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Human skeleton

From Academic Kids

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A human skeleton

The human skeleton is made of bones, some of them joined together, supported and supplemented by a structure of ligaments, tendons, muscles, and cartilage.

The skeleton changes composition over a lifespan. Early in gestation, a fetus has no hard skeleton - bones form gradually during nine months in the womb. When a baby is born it has more bones than it will as an adult. On average, an adult human has 206 bones in their skeleton (the number can vary slightly from individual to individual), but a baby is born with approximately 270. The difference comes from a number of small bones that fuse together during growth. These include the bones in the skull and the spine. The sacrum (the bone at the base of the spine) consists of six bones which are separated at birth but fuse together into a solid structure in later years.

There are 6 bones (three on each side) in the middle ear that articulate only with themselves, and one bone, the hyoid bone, which does not touch any other bones in the body.

The longest bone in the body is the femur and the smallest is the stapes bone in the middle ear.

Contents

Function

The skeleton functions not only as the support for the body but also in haematopoiesis, the manufacture of blood cells that takes place in bone marrow (which is why bone marrow cancer is very often a terminal disease). It is also necessary for protection of vital organs and is needed by the muscles for movement.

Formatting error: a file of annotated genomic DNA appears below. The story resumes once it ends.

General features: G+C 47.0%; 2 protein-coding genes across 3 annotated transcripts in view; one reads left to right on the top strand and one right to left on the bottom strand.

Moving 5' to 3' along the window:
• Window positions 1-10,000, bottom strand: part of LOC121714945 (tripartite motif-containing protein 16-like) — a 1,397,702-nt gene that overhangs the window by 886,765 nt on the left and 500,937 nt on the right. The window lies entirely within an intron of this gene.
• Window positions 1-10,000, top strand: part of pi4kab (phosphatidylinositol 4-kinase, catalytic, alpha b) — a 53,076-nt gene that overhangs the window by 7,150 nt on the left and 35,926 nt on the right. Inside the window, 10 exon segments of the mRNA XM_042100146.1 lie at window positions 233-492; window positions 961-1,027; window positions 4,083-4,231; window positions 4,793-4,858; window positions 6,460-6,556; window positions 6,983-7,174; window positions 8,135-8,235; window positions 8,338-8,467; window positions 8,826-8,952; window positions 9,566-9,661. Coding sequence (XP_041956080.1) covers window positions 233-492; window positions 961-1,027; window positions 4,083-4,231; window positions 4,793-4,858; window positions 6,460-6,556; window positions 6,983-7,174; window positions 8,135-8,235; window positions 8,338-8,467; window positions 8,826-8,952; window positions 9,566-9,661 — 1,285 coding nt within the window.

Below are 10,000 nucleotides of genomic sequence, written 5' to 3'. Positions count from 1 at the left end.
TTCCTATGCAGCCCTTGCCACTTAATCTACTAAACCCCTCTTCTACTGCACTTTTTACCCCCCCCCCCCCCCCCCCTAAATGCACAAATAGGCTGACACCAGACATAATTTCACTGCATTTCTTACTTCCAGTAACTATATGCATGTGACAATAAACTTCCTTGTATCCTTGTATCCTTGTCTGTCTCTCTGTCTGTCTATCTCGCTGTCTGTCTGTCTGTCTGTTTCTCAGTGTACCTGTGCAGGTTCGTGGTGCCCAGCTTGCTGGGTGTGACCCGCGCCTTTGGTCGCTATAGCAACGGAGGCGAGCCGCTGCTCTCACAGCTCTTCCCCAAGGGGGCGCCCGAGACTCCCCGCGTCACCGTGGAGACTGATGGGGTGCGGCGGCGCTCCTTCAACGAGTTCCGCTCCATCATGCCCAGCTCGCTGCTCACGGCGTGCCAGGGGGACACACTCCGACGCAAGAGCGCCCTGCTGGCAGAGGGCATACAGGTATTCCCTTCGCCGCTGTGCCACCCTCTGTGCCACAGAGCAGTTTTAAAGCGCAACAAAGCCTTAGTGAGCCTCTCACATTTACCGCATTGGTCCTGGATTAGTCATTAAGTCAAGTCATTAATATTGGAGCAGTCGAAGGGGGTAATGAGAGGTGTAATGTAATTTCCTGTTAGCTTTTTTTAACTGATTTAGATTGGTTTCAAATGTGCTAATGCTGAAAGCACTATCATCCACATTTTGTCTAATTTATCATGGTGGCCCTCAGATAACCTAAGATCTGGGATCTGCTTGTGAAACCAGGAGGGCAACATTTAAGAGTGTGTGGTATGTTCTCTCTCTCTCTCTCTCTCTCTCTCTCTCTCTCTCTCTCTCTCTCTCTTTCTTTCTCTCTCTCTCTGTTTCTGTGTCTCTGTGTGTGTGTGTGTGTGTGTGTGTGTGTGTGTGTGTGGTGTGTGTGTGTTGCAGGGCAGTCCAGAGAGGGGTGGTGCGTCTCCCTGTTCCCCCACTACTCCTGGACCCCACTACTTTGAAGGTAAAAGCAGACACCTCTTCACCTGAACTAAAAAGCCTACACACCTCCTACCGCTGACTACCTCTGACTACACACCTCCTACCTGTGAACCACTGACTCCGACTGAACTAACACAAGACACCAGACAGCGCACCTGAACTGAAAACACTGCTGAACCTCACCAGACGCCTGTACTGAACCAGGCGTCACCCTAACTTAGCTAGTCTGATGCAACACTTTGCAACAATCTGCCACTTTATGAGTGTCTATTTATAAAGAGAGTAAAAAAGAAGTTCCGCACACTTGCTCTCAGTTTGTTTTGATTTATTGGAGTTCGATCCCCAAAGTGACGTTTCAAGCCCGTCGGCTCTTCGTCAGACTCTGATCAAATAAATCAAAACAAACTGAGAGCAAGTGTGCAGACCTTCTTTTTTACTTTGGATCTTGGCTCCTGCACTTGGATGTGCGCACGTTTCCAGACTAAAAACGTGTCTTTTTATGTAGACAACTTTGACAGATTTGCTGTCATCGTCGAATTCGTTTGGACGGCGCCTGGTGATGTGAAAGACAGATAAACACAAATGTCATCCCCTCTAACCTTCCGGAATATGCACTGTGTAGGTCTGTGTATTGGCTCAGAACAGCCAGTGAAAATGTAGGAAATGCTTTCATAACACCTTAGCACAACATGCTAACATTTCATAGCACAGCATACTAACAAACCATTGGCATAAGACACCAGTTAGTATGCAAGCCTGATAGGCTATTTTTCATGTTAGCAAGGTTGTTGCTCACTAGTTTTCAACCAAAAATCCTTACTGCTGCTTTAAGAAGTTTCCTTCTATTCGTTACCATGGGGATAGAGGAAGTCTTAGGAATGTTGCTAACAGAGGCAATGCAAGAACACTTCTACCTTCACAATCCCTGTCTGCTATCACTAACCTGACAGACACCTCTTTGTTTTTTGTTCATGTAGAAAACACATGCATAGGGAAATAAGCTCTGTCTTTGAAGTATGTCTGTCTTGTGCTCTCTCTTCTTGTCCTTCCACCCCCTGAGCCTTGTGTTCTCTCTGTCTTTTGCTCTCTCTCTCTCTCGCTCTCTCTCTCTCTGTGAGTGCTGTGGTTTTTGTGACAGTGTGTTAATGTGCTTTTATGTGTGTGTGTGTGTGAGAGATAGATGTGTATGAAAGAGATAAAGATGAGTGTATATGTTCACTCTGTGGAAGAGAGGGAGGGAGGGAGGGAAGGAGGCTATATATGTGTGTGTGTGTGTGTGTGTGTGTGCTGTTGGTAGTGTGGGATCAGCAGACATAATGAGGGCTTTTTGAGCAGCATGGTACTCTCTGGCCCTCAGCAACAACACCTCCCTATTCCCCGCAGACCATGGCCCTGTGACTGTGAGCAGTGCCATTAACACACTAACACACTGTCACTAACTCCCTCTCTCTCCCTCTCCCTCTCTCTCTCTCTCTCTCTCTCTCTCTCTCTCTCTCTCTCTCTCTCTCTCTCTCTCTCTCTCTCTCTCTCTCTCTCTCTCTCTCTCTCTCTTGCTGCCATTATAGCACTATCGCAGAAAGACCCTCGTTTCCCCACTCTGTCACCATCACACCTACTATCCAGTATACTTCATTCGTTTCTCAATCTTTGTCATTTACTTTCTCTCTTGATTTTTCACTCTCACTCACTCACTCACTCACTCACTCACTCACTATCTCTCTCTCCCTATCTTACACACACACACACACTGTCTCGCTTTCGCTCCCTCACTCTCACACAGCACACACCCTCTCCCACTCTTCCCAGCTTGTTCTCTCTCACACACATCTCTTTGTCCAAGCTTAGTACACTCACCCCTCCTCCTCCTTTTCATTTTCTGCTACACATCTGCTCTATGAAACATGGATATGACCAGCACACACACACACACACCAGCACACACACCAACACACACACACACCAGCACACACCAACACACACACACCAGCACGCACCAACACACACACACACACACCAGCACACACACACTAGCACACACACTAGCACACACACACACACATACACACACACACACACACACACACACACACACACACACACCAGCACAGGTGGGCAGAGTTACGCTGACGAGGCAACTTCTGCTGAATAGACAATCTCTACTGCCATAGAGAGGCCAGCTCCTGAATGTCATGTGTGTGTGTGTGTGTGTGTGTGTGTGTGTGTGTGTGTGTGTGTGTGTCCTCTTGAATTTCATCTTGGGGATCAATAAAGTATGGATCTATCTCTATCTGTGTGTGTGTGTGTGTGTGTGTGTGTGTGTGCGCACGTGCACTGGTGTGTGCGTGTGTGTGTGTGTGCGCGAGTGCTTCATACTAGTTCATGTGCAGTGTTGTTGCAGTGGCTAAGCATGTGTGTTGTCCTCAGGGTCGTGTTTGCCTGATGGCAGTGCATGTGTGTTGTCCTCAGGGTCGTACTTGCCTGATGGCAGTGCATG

Organization

One way to group the bones of the human skeleton is to divide them into two groups, namely the axial skeleton and the appendicular skeleton. The axial skeleton consists of bones in the midline and includes all the bones of the head and neck, the vertebrae, ribs and sternum. The appendicular skeleton consists of the clavicles, scapulae, bones of the upper limb, bones of the pelvis and bones of the lower limb.

The bones of the human skeleton are structurally and in many taxonomies organized as those of the:

Gender differences

There are many differences between the male and female human skeletons, some more noticeable than others. Men tend to have slightly thicker and longer limb and digit bones while women tend to have larger pelvic bones in relation to body size. Women also tend to have narrower rib cages, smaller teeth, less angular mandibles, and less pronounced cranial features such as the brow ridges and occipital condyle (the small bump in the cranium's posterior). There are also a number of smaller differences between human male and female skeletons.

There is a myth that men have one less rib than women. This stems from a passage found in the Bible which states that Eve was created from one of Adam's ribs. However, both men and women have the same number of ribs: 12 pairs or 24 total.


Diseases

The skeleton can be affected by many diseases that compromise physical mobility and strength. Skeletal diseases range from minor to extremely debilitating. Bone cancer and bone tumors are extremely serious and are sometimes treated by radical surgery such as amputation of the affected limb. Various forms of arthritis attack the skeleton resulting in severe pain and debility. Osteoporosis can increase the likelihood of fractures and broken bones, especially among post-menopausal women and the elderly.

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